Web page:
The Center of Crime & Justice Studies’ current research program focuses primarily on issues related to re-entry, rehabilitation, and improving the opportunities available to justice-involved individuals during reintegration into their community. Under Dr. Sharon Oselin’s leadership, the Center is conducting an evaluation of California’s Prison to Employment (P2E) Initiative, an audit of Inland Empire employers’ willingness to hire the formerly incarcerated, and a comparative study on the effect of gentrification on illicit vice markets. In December 2021, the Center concluded its evaluation of the impact of Riverside County’s day reporting centers on recidivism.
The Center’s research often reflects the leadership of its director and pressing criminal justice questions of the time. Previously, the Center studied the effect of structural predictors of juvenile justice-involvement, pilot interventions intended to reduce juvenile justice involvement and promote student well-being, the determinants of violence against women, and disparities in justice-impacted Latinos’ experiences with the criminal justice system in California, among other topics.
These research projects are supported by extramural funding through contract-based work, private foundations, and government grants, including the California Workforce Development Board, John Randolph Haynes and Dora Haynes Foundation, American Sociological Association and the National Science Foundation, and the Riverside County Probation Department.
During Dr. Oselin’s tenure, the Center has significantly expanded its programming to support UCR students’ academic and professional development. This includes the creation of a scholarship endowment for justice-involved students, an internal internship program for undergraduate students interested in evidence-based practice and policy, an external internship program that pairs UCR students with regional criminal justice agencies and community-based organizations that serve justice-impacted populations, and other ad hoc professionalization and networking opportunities. These programs are offered alongside the Center’s longstanding Graduate Student Research Fellowship, which subsidizes UCR doctoral students’ research on issues related to crime and/or criminal justice.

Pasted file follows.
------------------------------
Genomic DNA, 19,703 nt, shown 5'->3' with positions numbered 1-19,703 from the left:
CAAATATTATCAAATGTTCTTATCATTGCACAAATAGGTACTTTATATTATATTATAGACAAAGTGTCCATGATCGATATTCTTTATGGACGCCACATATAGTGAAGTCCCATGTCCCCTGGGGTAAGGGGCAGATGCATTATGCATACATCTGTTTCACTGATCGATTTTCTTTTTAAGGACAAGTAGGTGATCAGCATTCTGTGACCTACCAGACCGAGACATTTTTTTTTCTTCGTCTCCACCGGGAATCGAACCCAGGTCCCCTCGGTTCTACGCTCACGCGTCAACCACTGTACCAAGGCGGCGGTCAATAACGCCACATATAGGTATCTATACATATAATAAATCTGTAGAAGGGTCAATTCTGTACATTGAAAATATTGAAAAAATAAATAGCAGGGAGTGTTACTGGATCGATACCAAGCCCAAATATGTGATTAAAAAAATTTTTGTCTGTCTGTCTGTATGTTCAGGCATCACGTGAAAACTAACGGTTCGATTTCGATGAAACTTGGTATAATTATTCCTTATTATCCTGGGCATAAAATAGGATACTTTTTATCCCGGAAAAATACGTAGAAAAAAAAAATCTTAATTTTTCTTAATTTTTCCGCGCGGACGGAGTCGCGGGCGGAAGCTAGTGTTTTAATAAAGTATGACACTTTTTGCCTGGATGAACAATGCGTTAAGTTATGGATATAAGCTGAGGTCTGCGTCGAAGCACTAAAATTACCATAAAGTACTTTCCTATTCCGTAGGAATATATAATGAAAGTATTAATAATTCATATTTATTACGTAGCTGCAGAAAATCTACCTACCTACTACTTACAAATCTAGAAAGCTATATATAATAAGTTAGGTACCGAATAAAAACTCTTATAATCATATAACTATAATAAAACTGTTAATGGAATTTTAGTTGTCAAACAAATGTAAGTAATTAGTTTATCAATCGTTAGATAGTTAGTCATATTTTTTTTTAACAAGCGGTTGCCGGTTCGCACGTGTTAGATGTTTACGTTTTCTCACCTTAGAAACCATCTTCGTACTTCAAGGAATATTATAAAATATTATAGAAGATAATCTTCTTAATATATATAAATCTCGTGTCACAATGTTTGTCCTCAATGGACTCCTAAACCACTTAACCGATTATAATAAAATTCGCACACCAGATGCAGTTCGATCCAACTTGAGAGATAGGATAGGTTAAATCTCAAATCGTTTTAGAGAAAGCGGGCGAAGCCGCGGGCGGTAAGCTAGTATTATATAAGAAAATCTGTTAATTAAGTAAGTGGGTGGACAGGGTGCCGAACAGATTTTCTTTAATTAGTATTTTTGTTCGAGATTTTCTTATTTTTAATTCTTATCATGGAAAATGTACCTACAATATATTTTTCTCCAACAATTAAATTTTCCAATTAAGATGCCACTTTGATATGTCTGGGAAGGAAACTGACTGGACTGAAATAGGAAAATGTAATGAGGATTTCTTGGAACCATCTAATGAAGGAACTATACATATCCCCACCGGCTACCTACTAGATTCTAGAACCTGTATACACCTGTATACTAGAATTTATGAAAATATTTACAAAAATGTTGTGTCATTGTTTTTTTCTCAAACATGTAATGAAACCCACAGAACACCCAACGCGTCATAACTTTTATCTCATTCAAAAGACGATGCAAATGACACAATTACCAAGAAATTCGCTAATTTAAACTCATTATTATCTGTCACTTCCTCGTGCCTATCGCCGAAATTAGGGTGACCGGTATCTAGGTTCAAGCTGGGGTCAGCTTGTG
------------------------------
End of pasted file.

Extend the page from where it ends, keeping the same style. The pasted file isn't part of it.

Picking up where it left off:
In 1993, the California State Legislature amended the penal code to establish the Center of Crime & Justice Studies as an independent research center at the University of California’s Riverside campus. Per §5085-5088, the Center operates under the authority of the UC system and is vested with broad discretion to conduct self-directed, independent research on issues related to criminal justice that can help inform evidence-based practice and policy. This statute was born of a nearly decade long collaborative effort—by State Senator Robert Presley (Democrat – 36th District), Assemblymember Larry Stirling (Republican – 77th District), and Dr. David Gardner, 15th President of the University of California—to promote objective academic research with the capacity to improve criminal justice outcomes in California.
Since 1994, the Center of Crime & Justice Studies operated under the leadership of five directors, all of whom held concurrent professorships at UC Riverside. This includes Dr. Robert Nash Parker (Sociology), Dr. Nancy Guerra (Psychology), Dr. Kirk Williams (Sociology), Dr. Steven Clark (Psychology), and Dr. Sharon Oselin (Public Policy & Sociology).
To learn more about our research impacts, participate in these projects, discuss undergraduate and graduate student internship opportunities, or make a gift in support of the Presley Center’s student scholarship fund please contact: